Trend-setting. Vastly influential. Innovative. Global. What city are you thinking of? Me, too: New Haven, Connecticut.
Yes. This zero-supermarket town two hours from Manhattan and five minutes from nothing good is the purported birthplace of (1) the hamburger, and (2) the American pizza.
Let that sink in for a second. While it is entirely possible that the most-eaten foods in the United States today are actually burritos and sushi for all I know, the good old burger and pie are the undisputed heavyweights of American staple fare.
((Hamburgers and pizza! I still can’t believe it.))
I was back in this hotbed of cutting-edge eating, my college town, last week for an interview. Retracing my old steps brought back memories of trudging through snow to A-1 Pizzeria for the “grinders” (subway sandwiches in New Haven parlance.) My roommate, who was essentially the prince of Hong Kong, favored the chicken parm. I liked the tuna and cheese. I remember the walks back to the dorm, slipping the long paper packages into my winter coat to keep warm as snowflakes fell. We’d practically skip up the six (six!) flights of stairs to our suite, and tear into our sandwiches–after soaking my grinder in Tabasco.
On my last visit to the Elm City, I made it a point to seek out that tuna grinder, but had to eat it on a park bench on a sunny afternoon. What they say about never going home again seemed particularly true. I couldn’t even finish the sandwich. Without snow, and roommates, and homework it was just a tuna melt.
This time I skipped the grinder–though I did peek into A-1 for a whiff of pizza and mayonnaise and toasting bread, and it was as it ever was. I also walked past the old dorm and stared through the iron gate: the doors and windows and shingles just as they ever were, the blue curtains drawn, but no one familiar at home behind them.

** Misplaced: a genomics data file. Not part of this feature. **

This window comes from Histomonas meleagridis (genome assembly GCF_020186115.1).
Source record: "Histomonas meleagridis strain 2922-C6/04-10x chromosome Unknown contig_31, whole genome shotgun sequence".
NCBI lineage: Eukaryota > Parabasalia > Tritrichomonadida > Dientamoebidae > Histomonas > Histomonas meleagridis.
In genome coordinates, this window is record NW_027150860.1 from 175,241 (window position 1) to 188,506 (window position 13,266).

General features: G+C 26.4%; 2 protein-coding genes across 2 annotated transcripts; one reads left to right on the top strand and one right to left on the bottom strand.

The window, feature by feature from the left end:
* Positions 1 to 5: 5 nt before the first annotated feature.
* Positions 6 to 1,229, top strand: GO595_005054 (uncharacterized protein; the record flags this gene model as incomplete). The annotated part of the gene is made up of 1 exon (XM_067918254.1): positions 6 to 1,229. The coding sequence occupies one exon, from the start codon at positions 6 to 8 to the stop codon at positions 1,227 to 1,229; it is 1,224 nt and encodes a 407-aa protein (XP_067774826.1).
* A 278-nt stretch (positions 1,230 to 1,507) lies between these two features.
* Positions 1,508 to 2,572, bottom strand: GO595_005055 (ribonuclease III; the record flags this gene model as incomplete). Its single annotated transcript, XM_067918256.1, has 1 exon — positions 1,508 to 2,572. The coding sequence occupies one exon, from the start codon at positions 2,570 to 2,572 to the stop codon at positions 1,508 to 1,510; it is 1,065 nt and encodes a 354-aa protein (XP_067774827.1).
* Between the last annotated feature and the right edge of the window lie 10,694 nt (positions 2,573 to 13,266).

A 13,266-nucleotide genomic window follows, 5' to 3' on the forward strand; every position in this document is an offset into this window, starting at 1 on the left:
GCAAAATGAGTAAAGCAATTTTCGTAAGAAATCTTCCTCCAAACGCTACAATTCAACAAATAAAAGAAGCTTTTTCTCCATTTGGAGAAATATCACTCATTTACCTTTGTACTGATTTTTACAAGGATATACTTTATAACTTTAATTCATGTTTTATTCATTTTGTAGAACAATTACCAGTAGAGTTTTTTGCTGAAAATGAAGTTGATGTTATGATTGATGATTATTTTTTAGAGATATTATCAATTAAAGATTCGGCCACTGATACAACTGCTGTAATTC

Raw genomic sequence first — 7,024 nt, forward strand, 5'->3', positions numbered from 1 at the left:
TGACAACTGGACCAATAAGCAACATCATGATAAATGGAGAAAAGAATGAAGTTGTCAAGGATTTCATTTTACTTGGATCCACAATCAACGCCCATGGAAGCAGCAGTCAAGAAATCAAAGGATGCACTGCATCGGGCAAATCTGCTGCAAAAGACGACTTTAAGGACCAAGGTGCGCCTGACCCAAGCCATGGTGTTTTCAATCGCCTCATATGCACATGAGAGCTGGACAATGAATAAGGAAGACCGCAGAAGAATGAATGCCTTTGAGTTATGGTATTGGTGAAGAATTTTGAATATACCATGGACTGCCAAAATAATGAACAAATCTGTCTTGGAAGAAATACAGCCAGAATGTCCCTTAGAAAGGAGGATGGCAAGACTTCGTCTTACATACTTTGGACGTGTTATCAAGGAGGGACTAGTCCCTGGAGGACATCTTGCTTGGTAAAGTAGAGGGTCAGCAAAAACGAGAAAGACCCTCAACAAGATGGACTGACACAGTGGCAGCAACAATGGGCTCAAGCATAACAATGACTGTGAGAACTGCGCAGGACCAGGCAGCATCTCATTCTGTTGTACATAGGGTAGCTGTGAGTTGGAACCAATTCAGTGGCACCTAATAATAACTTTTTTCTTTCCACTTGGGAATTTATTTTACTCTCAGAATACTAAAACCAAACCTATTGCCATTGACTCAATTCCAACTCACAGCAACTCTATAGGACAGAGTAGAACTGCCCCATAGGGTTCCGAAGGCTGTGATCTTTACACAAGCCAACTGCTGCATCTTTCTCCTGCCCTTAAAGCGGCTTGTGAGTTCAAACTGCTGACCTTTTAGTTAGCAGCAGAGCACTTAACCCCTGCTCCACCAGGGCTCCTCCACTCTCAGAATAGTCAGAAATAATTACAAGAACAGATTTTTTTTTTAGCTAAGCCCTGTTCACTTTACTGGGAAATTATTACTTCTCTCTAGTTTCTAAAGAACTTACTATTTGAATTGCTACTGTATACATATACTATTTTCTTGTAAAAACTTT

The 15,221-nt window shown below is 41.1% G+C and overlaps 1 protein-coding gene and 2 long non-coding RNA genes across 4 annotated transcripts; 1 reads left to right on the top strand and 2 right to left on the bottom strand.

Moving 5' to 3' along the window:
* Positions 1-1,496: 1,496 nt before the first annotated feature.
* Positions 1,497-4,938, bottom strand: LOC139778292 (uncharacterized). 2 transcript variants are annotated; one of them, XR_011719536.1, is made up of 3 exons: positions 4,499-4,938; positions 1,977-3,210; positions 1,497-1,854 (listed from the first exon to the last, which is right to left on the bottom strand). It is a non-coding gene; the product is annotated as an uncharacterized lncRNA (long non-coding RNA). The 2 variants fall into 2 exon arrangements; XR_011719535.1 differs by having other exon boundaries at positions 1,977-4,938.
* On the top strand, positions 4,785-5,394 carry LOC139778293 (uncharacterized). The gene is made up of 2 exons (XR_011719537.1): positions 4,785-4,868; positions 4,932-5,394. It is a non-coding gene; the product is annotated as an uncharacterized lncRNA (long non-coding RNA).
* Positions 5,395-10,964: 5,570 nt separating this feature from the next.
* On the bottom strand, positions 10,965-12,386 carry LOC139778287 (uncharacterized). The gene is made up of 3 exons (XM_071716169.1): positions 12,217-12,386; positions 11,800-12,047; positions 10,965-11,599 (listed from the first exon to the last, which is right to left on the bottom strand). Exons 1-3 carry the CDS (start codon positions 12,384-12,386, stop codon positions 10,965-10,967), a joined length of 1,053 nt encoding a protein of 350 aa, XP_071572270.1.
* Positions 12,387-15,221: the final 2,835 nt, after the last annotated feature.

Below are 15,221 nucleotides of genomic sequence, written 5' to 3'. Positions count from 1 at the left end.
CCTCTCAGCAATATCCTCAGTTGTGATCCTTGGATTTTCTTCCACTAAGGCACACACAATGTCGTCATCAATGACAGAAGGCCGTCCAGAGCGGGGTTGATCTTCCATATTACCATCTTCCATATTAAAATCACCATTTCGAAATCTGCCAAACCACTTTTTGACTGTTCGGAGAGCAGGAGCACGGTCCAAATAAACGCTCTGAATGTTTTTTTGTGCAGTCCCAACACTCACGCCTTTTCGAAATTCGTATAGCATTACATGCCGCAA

I had two discretionary meals on this trip into town and chose, by coincidence, the two icons: Frank Pepe’s pizzeria (birthplace of the American pie) on Wooster and Louis Lunch on Crown, where the hamburger came into being.
Pepe’s is not a place I visited often, but even an infrequent patron can’t forget its clarity of food: thin-crust pies just so, pitchers of iced tea and beer just so, narrow booths and brisk service and long lines all part of the robust formula that delivered, again and again, exactly the pizza you craved.
Louis Lunch is a place I had visited even less often: exactly once, as an 18-year-old arriving on campus. Its original hamburger is served “never with ketchup” (please don’t ask for any) but with tomatoes and onions–unless, for perhaps the first time in history, the establishment is upset with the market price of tomatoes and has stricken them from the menu (which is approximately one dish long).
If a sandwich can survive for a century (and radiate across the planet) it can’t be bad–no matter how unyielding the constitution or humble the luncheonette. Rather: perhaps precisely on account of being so unyielding and humble.
I don’t what it is about this little hamlet by the Sound and its indelible stamp on global cuisine. Is it in the water, the peals of bells? New Haven is in so many ways, on so many glass-strewn street corners, a town that struggles to stand. But while its infrastructure and economy may limp and fall, and though the town’s only supermarket (Shaw’s, where I almost stepped on a 12-inch switchblade) has shuttered and tomatoes can not be had, this funny little city still dishes it out, piping hot, true to form and better than ever.